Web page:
June '16

For the Business of Apparel Decorating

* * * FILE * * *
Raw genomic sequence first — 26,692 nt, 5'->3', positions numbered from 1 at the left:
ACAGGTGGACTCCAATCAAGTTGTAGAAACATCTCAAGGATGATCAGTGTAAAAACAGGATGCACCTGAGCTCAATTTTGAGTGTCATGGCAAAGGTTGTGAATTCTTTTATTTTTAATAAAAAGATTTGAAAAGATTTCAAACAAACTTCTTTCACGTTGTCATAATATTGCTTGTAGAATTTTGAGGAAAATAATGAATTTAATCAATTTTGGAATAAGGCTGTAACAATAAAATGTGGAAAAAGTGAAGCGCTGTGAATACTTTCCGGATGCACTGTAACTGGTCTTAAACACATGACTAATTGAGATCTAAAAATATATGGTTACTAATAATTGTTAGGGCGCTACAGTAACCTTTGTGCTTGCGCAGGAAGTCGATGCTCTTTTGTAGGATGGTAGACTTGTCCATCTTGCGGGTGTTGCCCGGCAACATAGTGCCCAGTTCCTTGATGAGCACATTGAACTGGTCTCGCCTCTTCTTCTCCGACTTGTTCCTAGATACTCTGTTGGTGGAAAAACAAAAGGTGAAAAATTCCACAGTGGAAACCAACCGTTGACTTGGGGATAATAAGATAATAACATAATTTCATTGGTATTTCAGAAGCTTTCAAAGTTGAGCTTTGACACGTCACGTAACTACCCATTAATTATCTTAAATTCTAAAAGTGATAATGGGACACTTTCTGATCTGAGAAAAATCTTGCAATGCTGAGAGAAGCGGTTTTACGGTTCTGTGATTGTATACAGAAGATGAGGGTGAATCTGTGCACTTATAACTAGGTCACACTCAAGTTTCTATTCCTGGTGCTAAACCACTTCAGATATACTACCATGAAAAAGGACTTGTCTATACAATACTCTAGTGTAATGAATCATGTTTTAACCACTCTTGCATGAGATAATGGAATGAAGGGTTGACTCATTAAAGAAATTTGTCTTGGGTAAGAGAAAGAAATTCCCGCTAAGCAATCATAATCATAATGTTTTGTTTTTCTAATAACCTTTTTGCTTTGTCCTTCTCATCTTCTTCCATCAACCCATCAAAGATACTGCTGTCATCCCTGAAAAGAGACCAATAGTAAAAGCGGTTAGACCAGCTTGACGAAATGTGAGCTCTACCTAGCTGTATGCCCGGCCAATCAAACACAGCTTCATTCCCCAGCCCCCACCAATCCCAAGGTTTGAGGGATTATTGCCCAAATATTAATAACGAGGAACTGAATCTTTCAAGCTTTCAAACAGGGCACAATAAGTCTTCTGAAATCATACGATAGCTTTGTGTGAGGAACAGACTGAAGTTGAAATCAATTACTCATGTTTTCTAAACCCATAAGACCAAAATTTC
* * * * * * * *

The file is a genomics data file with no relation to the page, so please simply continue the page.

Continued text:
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14 || P R I N T W E A R J U N E 2 0 1 6 Jeffrey Gitomer is the author of The Sales Bible, Custom- er Satisfaction Is Worthless Customer Loyalty Is Priceless, The Little Red Book of Selling, The Little Red Book of Sales Answers, The Little Black Book of Connections, The Little Gold Book of YES! Attitude, The Little Green Book of Get - ting Your Way, The Little Platinum Book of Cha-Ching, The Little Teal Book of Trust, The Little Book of Leadership, SELLING SMART B Y J E F F R E Y G I T O M E R and Social BOOM!. His website,, will lead you to more information about training and seminars, or email him personally at Show Me The Value Or I'll show you the door H ow do you make a sales presentation? No, I don't mean warm up, probe, present, overcome objections, close. I mean, what's the big picture of your sales presenta- tion? What's the content of your sales presentation? And most important, how are you certain that you engage your prospect in the presentation? What makes your sales presentation different AND compelling? Consider this: in order to engage the prospect or probable pur- chaser, or even your established customer, there must be some form of interest or perceived value on their part. If there's no interest or perceived value, there's no engagement. DETERMINING VALUE There are many obvious customer-based values. For example, they need what you're selling, and you have it in stock or no one else has it in stock. But that's too easy. And that situation hardly ever exists. If you had a customer-based value proposition every time you went into a sales call, and that value proposition had real value for the customer, it would give you a consistent approach, consistent engagement, and a consistent competitive advantage that takes the issue of price off the table. What is a value proposition? Let me define each element. Once the value proposition is broken down, you will clearly see how your sales presentation needs to be restructured so that the cus- tomer will know what's in it for him or for her. The value proposition is broken into strategic parts. Each part stands alone, but each part is critical to the other because they build momentum, reduce perceived risk and ultimately create a buying atmosphere. Here are the components: 1.) The value that your company provides. This is an oppor- tunity for you to talk about your company in terms of what they stand for, how they partner, how they have produced for others, and how they serve others. It's a chance to talk about capability and loyalty without mentioning the words "integrity" or "ethics."

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